Right. I love the comics as well, but I'm glad that there's a little bit of a disconnect between the story in the comic and the movie. And I heard that you wanted to specifically write a different story so that the movie was its own original idea.
Vaughn: No, just… I didn't want to change anything unless I felt -- my goal is how to make the absolutely best film possible, and a movie that works as a movie, for people who have never seen the comic, and gives you the highs and lows of what I think a film should do. So there were certain things I changed, but I never changed anything without talking to Mark about it. I said, "Look, Mark, I'm changing it for the following reasons. What do you think?" And he's like, "Yeah, great."
Good. Simple as that, I guess.
Vaughn: Pretty simple. That's the thing people forget. It's like, if you keep it simple, then things turn out pretty good. Simple, good ideas are much better than complicated, bad ones.
Oh I agree with you there. Do you think this is the perfect time for this movie to be hitting in terms of its relation to the comic book movie world, and the development and evolution of the comic book movie genre recently?
Vaughn: Well, for me, yeah, but I'm a comic book movie fan. So I mean, for the public, I've got no idea. I obviously -- I mean, I made the damn thing, so I obviously I would feel that way. As a director, you have to do what you believe in, and that's what I've done. So hopefully the public will watch it and agree with me. They can go watch it. They might not even go watch it, but we'll see. I mean, I have no idea how we're going to do this weekend.
I just think it's a great movie that sort of comments on the current state of comic book movies. And I love that it's R-rated, and I love that you push it to those extremes that we don't see often with comic book movies these days.
Vaughn: Yeah. Well, as I said, that's why I wanted to do it, because I just get bored of seeing the same thing. I mean, I'm really, really -- I'm really looking forward seeing Iron Man 2, but I'm also a little bit nervous because I loved Iron Man 1 -- absolutely loved it. But I have no idea what to expect. I mean, the trailer's awesome and stuff, but I do think -- hopefully Iron Man 2 will be like Spider-Man 2 was -- a good film. And then whether they can do an Iron Man 3 better than Spider-Man 3, will be the question.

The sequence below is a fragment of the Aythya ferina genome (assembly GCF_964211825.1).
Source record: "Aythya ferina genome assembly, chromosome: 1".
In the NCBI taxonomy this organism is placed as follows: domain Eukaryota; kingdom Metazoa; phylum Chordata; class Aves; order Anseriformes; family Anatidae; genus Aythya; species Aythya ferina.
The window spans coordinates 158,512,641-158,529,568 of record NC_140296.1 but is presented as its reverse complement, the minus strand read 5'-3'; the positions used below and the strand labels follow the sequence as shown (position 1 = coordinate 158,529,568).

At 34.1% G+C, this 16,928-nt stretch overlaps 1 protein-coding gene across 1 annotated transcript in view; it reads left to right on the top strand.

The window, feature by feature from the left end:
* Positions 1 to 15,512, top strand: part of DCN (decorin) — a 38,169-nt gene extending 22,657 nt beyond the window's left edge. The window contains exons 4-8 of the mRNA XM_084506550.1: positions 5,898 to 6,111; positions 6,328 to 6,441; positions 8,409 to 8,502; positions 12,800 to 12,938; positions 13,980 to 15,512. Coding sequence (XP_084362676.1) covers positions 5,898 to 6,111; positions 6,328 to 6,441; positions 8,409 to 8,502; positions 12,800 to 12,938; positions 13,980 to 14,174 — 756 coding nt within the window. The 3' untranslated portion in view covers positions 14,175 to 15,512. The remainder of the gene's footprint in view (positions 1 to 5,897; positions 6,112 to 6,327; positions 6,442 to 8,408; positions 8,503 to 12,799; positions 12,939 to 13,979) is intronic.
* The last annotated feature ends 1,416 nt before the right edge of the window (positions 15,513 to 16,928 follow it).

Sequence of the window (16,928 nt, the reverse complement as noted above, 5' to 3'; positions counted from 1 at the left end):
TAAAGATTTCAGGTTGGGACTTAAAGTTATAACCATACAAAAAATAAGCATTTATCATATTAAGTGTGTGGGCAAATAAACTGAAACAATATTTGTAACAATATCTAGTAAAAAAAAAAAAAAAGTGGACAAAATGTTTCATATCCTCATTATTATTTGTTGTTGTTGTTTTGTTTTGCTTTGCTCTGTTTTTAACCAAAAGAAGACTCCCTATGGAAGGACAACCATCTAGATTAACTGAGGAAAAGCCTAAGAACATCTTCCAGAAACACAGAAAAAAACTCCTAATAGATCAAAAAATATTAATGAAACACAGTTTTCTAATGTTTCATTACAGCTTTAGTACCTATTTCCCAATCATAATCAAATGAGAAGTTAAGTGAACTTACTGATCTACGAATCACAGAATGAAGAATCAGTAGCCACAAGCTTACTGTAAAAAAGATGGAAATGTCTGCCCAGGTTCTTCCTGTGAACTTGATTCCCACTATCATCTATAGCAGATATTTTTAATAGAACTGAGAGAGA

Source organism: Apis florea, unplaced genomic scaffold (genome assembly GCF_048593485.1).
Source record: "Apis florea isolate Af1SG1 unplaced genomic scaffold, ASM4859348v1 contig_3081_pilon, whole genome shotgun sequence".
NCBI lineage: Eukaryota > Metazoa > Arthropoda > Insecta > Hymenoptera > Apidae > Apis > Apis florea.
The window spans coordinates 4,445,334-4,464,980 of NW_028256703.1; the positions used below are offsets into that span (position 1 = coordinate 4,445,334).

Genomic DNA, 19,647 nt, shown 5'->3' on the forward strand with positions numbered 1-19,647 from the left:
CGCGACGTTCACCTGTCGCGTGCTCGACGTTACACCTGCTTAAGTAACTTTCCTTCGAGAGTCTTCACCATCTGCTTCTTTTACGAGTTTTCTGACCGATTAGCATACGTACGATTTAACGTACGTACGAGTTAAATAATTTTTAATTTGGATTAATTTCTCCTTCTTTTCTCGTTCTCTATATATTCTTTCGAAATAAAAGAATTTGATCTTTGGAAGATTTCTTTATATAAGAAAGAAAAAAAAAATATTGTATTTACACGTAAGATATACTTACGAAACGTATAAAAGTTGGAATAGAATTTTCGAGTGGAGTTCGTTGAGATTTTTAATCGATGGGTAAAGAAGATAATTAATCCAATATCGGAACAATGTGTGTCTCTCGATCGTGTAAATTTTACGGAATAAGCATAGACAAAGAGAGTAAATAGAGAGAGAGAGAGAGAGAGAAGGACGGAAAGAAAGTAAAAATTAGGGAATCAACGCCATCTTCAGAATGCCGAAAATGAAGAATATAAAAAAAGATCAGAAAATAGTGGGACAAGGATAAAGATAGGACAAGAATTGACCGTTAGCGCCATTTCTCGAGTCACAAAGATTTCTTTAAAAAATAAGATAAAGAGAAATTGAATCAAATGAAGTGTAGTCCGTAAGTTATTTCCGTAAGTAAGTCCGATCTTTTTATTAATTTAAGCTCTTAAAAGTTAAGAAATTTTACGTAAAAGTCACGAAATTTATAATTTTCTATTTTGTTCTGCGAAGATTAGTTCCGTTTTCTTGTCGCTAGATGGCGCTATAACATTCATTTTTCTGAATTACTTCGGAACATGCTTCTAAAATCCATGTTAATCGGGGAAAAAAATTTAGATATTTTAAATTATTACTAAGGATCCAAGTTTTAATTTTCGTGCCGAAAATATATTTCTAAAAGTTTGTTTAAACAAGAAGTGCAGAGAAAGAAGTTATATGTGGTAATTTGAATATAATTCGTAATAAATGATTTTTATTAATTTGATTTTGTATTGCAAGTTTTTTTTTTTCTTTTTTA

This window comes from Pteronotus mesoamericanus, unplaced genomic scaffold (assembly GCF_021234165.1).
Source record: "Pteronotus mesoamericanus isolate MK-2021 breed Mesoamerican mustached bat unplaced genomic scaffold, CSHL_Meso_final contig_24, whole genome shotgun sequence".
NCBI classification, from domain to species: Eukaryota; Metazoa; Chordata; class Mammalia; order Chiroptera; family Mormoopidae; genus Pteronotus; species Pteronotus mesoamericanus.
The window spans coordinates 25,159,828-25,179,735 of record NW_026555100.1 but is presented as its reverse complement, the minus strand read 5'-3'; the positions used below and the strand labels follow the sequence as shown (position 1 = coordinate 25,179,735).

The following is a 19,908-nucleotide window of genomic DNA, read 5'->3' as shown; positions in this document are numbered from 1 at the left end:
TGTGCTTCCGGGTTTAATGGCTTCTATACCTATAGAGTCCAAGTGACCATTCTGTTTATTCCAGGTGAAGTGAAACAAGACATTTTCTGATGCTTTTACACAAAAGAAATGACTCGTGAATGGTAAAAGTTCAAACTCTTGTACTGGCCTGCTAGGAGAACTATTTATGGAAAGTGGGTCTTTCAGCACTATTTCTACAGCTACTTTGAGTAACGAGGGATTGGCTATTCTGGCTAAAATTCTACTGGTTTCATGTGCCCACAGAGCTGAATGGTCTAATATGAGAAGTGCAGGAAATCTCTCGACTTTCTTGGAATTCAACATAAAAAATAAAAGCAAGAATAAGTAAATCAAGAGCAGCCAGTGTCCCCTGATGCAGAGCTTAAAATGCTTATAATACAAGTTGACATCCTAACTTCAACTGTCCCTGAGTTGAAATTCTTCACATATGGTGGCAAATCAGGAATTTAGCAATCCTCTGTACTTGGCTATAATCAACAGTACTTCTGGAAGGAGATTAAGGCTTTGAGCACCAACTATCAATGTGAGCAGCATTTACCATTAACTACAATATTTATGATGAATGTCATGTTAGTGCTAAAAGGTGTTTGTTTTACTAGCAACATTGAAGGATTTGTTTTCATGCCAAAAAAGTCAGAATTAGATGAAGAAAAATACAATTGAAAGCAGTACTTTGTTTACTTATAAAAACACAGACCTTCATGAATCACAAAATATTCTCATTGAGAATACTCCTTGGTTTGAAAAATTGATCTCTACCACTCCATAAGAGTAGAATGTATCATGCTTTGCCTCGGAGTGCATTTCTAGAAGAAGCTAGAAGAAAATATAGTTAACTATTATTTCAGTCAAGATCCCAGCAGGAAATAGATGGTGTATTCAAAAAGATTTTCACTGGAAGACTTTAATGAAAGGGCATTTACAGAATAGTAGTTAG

I just want to ask, with The Avengers coming up, and we just heard a couple of days ago that Joss Whedon is directing it. But were you ever offered--
Vaughn: And I'm extremely jealous.
Well, were you ever offered it, and would you have even taken the job?
Vaughn: I wasn't offered it, and heavily considered it. Yeah. Heavily considered it.
But you weren't offered it, you said?
Vaughn: I haven't been offered it, no.
I mean, it seems like a daunting task, and to me, that seems like the future of where comic book movies are headed, if they can pull off an ensemble movie where they bring together these big actors from their individual movies into one big movie.
Vaughn: Well, see, Kick-Ass is an ensemble. For me, all my movies have got loads of big characters all running around doing crazy shit, so that's why I think I would have enjoyed doing something like The Avengers, because I'm a bit of a seasoned pro when it comes to having all kinds of characters and plots.
Yeah, I understand. Do you know what you're doing next?
Vaughn: Haven't got a clue right now.
No problem. I don't really have anything else to ask you at the moment.
Vaughn: Well, keep spreading the word, and tell everyone to get off their asses this week and support independent cinema that's trying to make a difference, and go buy a fucking ticket.
I will make sure to tell everyone! Right now, there is no other movie that I have enjoyed more this year than Kick-Ass, and I will make sure to tell everyone exactly that.
Vaughn: Well, please do!
Thank you to Matthew Vaughn and everyone at Lionsgate for arranging this. Be sure to go see Kick-Ass as soon as you can and support independent cinema, like Vaughn said. You will not be let down, I can guarantee it. Kick-Ass starts playing in theaters everywhere this weekend!